I will never forget this book, though it’s been probably thirty years since I read it last. Such a sorrowful ending…my heart still breaks for Charley (and those in real life who struggle with disabilities).

  5. Jackie (Farm Lane Books)
    October 10th, 2010 @ 10:16 pm

    I’m really pleased that you enjoyed this one and I agree with you. This book made me realise that sometimes it is good to have a lower intelligence. Those that aren’t aware of the terrible events in this world will have a much happier life, free from stress and heartache. Such a powerful book. I hope your review persuades a few more people to give it a try.

  6. mee
    October 11th, 2010 @ 12:49 am

    You probably remember that I read and loved this book earlier this year. I’m glad you loved it too. It’s a really special book. I would recommend it to anyone. I wonder if Daniel Keyes’s other works are nearly as good as this one?!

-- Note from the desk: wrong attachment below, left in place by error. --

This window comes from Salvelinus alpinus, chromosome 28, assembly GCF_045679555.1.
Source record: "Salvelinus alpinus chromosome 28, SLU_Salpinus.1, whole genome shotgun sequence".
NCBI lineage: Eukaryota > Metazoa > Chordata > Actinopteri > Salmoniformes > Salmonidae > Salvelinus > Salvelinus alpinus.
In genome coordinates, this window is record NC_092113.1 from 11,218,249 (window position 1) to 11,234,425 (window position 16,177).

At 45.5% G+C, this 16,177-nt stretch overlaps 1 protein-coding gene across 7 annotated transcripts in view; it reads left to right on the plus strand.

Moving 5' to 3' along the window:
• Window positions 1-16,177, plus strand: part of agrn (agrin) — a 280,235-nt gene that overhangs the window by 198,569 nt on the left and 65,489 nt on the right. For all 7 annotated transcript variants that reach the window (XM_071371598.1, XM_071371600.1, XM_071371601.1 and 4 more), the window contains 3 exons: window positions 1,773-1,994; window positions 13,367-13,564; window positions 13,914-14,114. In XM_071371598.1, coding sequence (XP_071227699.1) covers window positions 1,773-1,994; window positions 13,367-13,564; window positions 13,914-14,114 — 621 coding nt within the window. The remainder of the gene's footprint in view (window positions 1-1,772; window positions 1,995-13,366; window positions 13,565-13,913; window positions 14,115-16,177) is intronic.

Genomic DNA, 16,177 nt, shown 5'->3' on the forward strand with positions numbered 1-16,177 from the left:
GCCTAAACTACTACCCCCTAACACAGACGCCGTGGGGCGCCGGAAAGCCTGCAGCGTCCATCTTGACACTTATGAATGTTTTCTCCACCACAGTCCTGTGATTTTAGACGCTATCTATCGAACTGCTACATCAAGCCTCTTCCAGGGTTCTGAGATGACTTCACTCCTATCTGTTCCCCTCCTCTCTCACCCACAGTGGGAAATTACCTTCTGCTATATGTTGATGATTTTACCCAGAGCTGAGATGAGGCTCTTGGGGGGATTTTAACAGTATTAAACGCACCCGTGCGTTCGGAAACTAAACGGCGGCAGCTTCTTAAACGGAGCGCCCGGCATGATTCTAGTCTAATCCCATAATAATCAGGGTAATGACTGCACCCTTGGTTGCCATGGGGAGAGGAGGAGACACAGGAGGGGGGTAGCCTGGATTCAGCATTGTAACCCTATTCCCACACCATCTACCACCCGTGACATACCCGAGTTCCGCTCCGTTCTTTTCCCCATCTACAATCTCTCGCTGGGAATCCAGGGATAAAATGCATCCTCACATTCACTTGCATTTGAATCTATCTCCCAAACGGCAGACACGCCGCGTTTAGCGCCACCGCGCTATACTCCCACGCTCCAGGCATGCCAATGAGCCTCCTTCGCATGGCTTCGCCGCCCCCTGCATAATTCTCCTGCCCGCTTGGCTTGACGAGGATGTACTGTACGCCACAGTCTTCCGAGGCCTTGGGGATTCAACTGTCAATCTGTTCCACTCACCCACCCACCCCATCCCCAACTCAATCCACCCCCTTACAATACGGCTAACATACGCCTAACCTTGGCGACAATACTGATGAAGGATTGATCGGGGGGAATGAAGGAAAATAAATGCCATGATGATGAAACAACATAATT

7. Sarah
    October 11th, 2010 @ 10:12 am

    I’m glad you enjoyed it: it’s a long time since I read this and I have been putting off the planned re-read in case it disappoints second time round. Thank you for the timely reassurance!

  8. Kerry
    October 11th, 2010 @ 2:48 pm

    Like many of your other commenters, I first and last read this heartbreaking and thought-provoking work in school decades ago. I have to agree with Lija that this book is worth a re-read. I likely missed some more subtle points and am interested to find how well it holds up for me. But from your review, it sounds as though it holds up quite well, and may actually be better the second time around.